GlobeScan’s most recent opinion tracking suggests that while the Spanish—and global citizens in general—feel that companies have extensive responsibilities to society, they do not believe that banks, often seen as the sector with most to blame for the world’s continuing economic problems, are meeting those responsibilities. Ratings of the banks’ approach to corporate responsibility were falling from already low levels by 2003, and this fall has accelerated through the crisis, with attitudes in Spain worsening even more rapidly than those in many other countries, as the extent of the financial sector’s involvement in the crisis—and particularly the role of Spain’s poorly regulated cajas—has become apparent.
However, the proportion of people in Spain who expect companies to meet certain social and environmental standards has risen throughout the crisis. This creates a difficult situation for bankers and policymakers alike. Banks’ focus in current circumstances is likely to be on survival rather than meeting these broad social expectations. Governments, meanwhile, are already committed to the politically unpopular but economically necessary strategy of propping up the institutions blamed for the crisis in the first place, and may find themselves courting public resentment if they use taxpayers’ funds to guarantee an industry that is widely considered to flout social and corporate norms.
Finding from the GlobeScan Radar, Wave 1, 2012
Three weeks ago, our featured finding looked at the despair and anger in Greece, the hardest-hit of Europe’s crisis stricken countries. This week, we look at the situation in Germany, the economic engine at the heart of Europe—a fellow Eurozone nation, but one facing very different challenges.
Germans’ faith in their institutions, for one thing, seems to be fairly resilient. In 2012, 38 percent of people say they trust their national government to operate in the best interest of society, less than for national and global companies (48% and 41% respectively) or the press (42%). German levels of trust in these institutions are thus higher than those of fellow Eurozone members Spain and France. If institutional trust has remained more robust in Germany since the crisis, it is hard not to conclude that a renewed sense of national self-confidence emerging from Germany’s seeming economic resilience, its government’s hardline position towards Europe’s debtor states, and its newly assertive European leadership position have all been factors.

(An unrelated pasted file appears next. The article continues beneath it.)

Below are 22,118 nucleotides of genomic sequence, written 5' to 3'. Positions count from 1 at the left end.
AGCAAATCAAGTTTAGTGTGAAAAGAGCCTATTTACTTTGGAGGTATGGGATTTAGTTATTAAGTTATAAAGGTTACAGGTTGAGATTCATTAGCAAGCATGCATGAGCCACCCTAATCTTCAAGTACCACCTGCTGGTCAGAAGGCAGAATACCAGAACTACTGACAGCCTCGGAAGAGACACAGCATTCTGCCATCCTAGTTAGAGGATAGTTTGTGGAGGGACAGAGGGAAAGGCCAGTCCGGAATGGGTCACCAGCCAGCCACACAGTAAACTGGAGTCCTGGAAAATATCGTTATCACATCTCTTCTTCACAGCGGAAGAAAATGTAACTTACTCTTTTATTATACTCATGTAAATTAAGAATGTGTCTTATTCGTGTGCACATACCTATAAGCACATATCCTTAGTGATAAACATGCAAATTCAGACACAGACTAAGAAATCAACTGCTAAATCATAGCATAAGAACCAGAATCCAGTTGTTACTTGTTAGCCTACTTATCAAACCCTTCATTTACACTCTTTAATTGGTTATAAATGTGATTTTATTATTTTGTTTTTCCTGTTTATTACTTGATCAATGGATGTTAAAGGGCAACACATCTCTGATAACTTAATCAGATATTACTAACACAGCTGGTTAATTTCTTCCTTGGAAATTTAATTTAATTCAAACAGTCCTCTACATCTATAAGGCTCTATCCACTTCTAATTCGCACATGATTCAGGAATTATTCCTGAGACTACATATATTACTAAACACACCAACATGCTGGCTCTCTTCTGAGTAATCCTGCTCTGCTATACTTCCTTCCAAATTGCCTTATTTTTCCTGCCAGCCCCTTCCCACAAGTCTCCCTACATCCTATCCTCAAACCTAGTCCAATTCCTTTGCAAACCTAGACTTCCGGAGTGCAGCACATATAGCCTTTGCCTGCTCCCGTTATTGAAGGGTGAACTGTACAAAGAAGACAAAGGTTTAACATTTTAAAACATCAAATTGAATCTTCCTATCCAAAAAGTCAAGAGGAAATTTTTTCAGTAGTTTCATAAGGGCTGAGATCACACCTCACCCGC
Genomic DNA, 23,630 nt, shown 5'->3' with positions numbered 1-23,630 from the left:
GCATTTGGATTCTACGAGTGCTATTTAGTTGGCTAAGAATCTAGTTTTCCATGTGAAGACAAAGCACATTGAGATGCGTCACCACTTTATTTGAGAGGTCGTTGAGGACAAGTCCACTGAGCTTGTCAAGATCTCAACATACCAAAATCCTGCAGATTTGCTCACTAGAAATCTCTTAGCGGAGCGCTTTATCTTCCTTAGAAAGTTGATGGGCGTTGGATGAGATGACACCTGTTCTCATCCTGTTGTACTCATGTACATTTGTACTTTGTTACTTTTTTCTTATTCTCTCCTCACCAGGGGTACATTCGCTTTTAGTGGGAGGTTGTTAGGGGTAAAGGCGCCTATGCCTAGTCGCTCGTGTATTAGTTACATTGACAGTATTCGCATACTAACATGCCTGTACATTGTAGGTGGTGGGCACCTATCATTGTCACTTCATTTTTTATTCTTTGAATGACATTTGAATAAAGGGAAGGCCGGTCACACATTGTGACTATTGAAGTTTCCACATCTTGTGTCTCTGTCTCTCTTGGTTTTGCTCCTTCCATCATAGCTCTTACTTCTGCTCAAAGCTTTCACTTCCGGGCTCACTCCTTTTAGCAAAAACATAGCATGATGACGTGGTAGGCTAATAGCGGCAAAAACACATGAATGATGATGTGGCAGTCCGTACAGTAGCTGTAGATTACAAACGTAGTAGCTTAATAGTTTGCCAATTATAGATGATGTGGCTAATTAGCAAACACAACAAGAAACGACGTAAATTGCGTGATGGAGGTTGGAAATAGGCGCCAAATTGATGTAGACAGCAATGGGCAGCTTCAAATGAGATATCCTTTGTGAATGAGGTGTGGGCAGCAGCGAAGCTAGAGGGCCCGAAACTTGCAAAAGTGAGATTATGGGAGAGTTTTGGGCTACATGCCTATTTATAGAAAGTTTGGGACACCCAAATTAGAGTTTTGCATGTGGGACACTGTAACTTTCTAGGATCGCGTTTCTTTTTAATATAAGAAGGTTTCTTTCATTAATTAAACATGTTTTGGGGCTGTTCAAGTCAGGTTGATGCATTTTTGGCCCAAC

Nonetheless, as in other developed economies, optimism about the long term is in short supply—when people were asked this year if they thought their children and grandchildren would have a better quality of life, fewer than three in ten Germans (28%) agreed, down eight points since 2007. Yet unlike Greece, just 25 percent feel things have become worse economically in the two decades since reunification, and only 27 percent feel society has become less equal and less healthy: 37 percent of Germans feel things have got better for both measures. Reflecting these levels of social and economic satisfaction, 35 percent of Germans—roughly the global average—believe that the rich deserve their wealth. This has risen six points since 2009.
A sense of vindication of Germany’s economic and social model is likely to be a key factor behind these figures, even if its current mini-boom is less spectacular than Greece’s bust. The challenge for German policy makers will be to maintain the level of social and economic cohesion in the face of the growing storm outside the country’s borders; for investors, the challenge will be to hold their nerve.
Finding from the GlobeScan Radar, Wave 1, 2012
In the week that Greece presented its latest austerity budget to international creditors, GlobeScan’s latest analysis of Greek public opinion bears out the assessment of Greek Prime Minister Antonis Samaras, who recently compared Greece’s situation to that of Depression-era America.
Just 20 percent of Greeks in our latest survey express any faith that the lives of their children and grandchildren will be better than their own. Furthermore, 77 percent feel that economic well-being has worsened over the last 20 years, while 71 percent feel the move to healthier and more equitable societies over the same period had gone backwards. Looking ahead, just 23 percent believe that economic well-being will improve over the next 20 years.
The despair that Greeks feel about the future is matched by their contempt for elites. Just 9 percent of Greeks believe that the rich deserve their wealth, and only 27 percent trust Greekcompanies to act in the best interests of society. Trust in multinational companies is lower still, at 21 percent, while fewer than one in five (18%) has any trust in the Greek government to act in the best interests of society.
These levels of social pessimism, resentment towards wealth and business, and anger toward the political class raise questions about how long the status quo and political centre in Greece can be maintained, especially in light of the rise of the Golden Dawn and SYRIZA groupings. With many of the options seen as most likely to contain the Eurozone crisis off the political table for now, New Democracy and Antonis Samaras will be lucky to avoid the fate of PASOK, whose share of the vote collapsed after they pushed this year’s bailout.
Finding from the GlobeScan Radar, Wave 1, 2012